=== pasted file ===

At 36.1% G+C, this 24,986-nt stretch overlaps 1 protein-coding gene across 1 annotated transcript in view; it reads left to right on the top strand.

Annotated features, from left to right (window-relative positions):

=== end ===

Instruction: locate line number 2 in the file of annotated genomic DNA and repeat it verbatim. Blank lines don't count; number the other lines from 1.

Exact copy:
Annotated features, from left to right (window-relative positions):